Archive September 2019

TARGETED STAGING

When selling a home, it can be difficult to find a perfect sweet spot of how to market your property to every single buyer demographic, but you can stage extra bedrooms of your home to appeal to certain types of people. When getting your home ready for viewings, consider these three target groups:

Young couples. Many first-time homebuyers are young people with the idea of starting a family. Consider taking a spare room and converting it into a child’s bedroom. This helps the buyer visualize the possibility of raising kids in the space.

Single professionals. Young professionals today are increasingly working from home. Having an office space in your home with good lighting for long hours spent on the job is a great idea. Think about furnishing the office with a pullout couch, showing the young buyer that while the space is made for working, it can also double as a place to house weekend guests.

Large families. Big families need a lot of space. Converting spare storage rooms or offices into enough bedrooms for a full family is a must. You can even take offices on your main floor or in the basement and show potential buyers that there is plenty of room for not only the children they have now, but also for future family expansions. Also consider mocking up these bedrooms for a wide variety of ages: a room for an infant with a crib; a room for an elementary schooler with toys; and a more refined room for a child in high school or college.

Fall Appeal

While it’s true that most homes tend to sell in spring or summer, this shouldn’t discourage potential sellers from listing a home in fall. Think about these tips and tricks to make your home more appealing to buyers as the leaves start to turn.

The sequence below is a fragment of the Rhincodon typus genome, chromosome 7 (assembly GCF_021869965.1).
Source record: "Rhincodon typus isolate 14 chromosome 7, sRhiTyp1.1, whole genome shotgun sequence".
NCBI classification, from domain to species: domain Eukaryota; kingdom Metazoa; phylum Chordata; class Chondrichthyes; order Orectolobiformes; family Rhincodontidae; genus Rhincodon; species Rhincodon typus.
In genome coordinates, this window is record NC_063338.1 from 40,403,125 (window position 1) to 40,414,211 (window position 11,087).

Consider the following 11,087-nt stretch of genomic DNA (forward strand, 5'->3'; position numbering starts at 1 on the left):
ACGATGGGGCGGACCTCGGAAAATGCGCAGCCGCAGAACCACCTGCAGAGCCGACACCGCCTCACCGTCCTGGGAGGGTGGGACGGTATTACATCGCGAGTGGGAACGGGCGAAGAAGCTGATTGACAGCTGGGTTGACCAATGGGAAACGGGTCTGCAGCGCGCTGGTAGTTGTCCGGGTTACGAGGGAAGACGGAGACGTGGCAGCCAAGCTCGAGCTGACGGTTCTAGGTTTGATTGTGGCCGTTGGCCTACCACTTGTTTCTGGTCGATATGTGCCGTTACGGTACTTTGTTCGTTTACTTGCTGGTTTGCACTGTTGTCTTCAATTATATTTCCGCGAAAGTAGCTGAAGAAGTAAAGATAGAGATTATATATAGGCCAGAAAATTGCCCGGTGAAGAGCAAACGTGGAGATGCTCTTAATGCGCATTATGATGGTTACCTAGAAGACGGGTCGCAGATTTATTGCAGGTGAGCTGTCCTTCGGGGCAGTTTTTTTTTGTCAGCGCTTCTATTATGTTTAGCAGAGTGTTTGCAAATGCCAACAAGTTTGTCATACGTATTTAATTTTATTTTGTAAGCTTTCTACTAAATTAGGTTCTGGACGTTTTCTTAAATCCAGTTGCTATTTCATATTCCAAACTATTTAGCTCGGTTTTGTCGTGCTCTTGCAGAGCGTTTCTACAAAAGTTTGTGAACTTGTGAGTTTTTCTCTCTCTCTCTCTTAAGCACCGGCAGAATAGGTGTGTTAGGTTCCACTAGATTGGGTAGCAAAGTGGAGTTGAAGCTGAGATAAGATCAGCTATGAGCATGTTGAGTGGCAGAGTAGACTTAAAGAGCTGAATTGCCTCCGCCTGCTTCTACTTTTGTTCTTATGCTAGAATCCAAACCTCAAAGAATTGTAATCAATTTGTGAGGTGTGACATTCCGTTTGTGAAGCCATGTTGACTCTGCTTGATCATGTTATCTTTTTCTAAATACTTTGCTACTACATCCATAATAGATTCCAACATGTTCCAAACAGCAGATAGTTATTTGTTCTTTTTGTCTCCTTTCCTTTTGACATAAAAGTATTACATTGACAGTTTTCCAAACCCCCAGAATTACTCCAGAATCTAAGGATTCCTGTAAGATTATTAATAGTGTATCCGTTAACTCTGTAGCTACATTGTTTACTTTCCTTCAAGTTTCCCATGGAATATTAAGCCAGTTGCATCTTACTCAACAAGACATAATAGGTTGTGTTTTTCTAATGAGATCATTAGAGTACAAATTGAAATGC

Show off the home’s potential. Give buyers an idea of how the home would look during warmer months. If you’re planning on selling later in the calendar year, consider taking photos of your home in the spring or summer and have them on display during open houses or showings. Giving potential buyers a glimpse into the future may get them to sign on the dotted line.

Take care of exterior aesthetics. Piles of leaves or mounds of snow can make the exterior of your property look messy. Colder months tend to make most outdoor areas look dull or dreary, but remember to keep things clean for any photos taken of your home or for any viewings. Consider using markers to clearly define the edges of your property, as weather elements may make things fuzzy to buyers.

Brighten up the place. Colder months can feel dreary. To take advantage of available natural light, keep your blinds and curtains wide open for showings. The more natural light shining into your home, the more attractive it will look. Also, think about using different types of light bulbs to add extra brightness to your living spaces. And don’t forget about outdoor lighting! With the sun setting earlier, a well-lit exterior is a must for viewing your home in the afternoon or evening.

THE bigger PICTURE

While the price of a home might seem to be in your budget at face value, forgotten costs of the buying and moving process could potentially put you over budget in the long run. Here are six costs that are often overlooked, courtesy of Redfin:

Improvements. Even if the home you buy isn’t a fixer-upper, there may be things you want to change or add to make it your own, such as new flooring, paint or counter tops, which can add up to be a large expense.

Moving. Moving costs money, and the price goes up the more stuff you have and the farther you’re moving.

Furnishings. You may want to buy furnishings for your new home, since the furniture and accessories you own now may not be enough or fit in with a new aesthetic.

Maintenance. This is an expense that catches renters especially off guard, because maintenance is usually taken care of by the building owners. You can expect to repair or replace a variety of things during the life of a home, so be sure to include maintenance costs in your budget.

Utilities. While you may already be paying for utilities at your current residence, the costs could be higher in your new home depending on the size and area. There are also some utilities that are included in rent that homeowners have to pay for, like garbage collection.

Time. You will meet with several people to sign documents, set up utilities and prepare your move—time you might take off from work. This is fine if you’re able to use vacation days, but if not, you may need to take unpaid leave.